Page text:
Ultimate Limit State Response of Reinforced Concrete Columns for Use in Performance-Based Analysis and Design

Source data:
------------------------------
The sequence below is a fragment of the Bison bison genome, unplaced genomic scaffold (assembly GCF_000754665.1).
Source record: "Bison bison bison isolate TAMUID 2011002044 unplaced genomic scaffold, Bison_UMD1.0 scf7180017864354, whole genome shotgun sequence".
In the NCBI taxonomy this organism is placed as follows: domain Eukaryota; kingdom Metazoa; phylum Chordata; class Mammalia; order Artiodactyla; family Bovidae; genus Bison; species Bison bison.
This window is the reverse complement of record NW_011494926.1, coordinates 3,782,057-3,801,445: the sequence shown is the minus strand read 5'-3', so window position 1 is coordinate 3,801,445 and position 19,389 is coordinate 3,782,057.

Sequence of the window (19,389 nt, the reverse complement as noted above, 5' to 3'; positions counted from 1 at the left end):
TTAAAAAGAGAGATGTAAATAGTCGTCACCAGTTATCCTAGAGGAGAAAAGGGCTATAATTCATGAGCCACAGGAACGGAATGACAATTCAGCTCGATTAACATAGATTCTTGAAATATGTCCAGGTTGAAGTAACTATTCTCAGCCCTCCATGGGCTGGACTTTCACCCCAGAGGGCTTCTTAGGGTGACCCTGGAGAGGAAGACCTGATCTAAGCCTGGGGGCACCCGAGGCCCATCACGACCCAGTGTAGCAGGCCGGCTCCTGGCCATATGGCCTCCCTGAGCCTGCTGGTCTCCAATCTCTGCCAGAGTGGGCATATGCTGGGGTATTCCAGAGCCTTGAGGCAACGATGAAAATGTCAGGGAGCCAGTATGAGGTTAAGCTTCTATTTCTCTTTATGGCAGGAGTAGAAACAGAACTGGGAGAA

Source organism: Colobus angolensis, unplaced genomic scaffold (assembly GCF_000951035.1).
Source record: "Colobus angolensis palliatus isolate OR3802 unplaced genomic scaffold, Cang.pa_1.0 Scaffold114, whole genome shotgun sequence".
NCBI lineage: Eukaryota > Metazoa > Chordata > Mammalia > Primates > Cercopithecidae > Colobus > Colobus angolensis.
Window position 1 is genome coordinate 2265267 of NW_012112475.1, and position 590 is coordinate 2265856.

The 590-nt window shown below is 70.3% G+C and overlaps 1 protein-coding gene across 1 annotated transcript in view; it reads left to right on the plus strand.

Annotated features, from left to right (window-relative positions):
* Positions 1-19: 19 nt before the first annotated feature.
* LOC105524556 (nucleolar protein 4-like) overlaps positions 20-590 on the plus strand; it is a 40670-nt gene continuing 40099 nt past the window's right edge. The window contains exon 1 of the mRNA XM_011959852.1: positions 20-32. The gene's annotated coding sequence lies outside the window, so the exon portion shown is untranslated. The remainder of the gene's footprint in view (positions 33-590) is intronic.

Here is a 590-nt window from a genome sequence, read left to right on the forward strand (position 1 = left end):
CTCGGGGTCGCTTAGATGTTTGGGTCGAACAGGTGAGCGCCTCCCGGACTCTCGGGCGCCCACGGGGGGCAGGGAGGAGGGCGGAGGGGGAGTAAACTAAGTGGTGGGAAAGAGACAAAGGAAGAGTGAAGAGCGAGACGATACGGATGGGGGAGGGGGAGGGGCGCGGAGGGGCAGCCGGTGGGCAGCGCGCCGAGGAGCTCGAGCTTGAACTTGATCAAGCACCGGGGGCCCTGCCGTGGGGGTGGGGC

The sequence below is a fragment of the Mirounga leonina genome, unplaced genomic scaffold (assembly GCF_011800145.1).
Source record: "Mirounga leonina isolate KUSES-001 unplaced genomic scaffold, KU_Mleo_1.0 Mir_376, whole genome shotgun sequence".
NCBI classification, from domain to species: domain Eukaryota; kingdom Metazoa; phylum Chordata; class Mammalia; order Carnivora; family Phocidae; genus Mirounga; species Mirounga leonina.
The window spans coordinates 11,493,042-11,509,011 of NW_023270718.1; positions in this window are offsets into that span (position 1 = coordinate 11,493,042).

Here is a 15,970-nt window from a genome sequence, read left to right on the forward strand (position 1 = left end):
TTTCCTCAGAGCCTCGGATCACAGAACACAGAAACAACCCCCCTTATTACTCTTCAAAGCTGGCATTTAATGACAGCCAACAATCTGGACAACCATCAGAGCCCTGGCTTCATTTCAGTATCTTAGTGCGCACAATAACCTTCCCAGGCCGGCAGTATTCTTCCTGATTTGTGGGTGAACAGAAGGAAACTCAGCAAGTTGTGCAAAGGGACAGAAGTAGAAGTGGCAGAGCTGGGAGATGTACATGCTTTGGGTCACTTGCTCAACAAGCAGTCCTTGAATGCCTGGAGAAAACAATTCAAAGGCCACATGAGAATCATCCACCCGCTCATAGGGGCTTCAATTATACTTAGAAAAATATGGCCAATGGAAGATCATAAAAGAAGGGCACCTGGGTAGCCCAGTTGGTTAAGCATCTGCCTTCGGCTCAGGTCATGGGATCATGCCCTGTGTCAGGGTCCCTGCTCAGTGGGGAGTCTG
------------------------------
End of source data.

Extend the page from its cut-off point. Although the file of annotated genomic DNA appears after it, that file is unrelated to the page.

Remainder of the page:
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The design of reinforced concrete structures for extreme events requires accurate predictions of the ultimate rotational capacity of critical sections, which is dictated by the failure mechanisms of shear, hoop fracture, low-cycle fatigue and longitudinal bar buckling. The purpose of this research is to develop a model for the full compressive behavior of longitudinal steel including the effects of bar buckling. A computational algorithm is developed whereby experimental data can be rigorously modeled. An analytical model is developed from rational mechanics for modeling the complete compressive stress-strain behavior of steel including local buckling effects. The global buckling phenomenon is then investigated in which trends are established using a rigorous computational analysis, and a limit analysis is used to derive simplified design and analysis equations. The derived buckling models are incorporated into wellestablished sectional analysis routines to predict full member behavior, and the application of these routines is demonstrated via an incremental dynamic analysis of a ten-storey reinforced concrete building. The buckling models and the sectional analysis routine compare favorably with experimental data. Design recommendations and topics for further research are presented.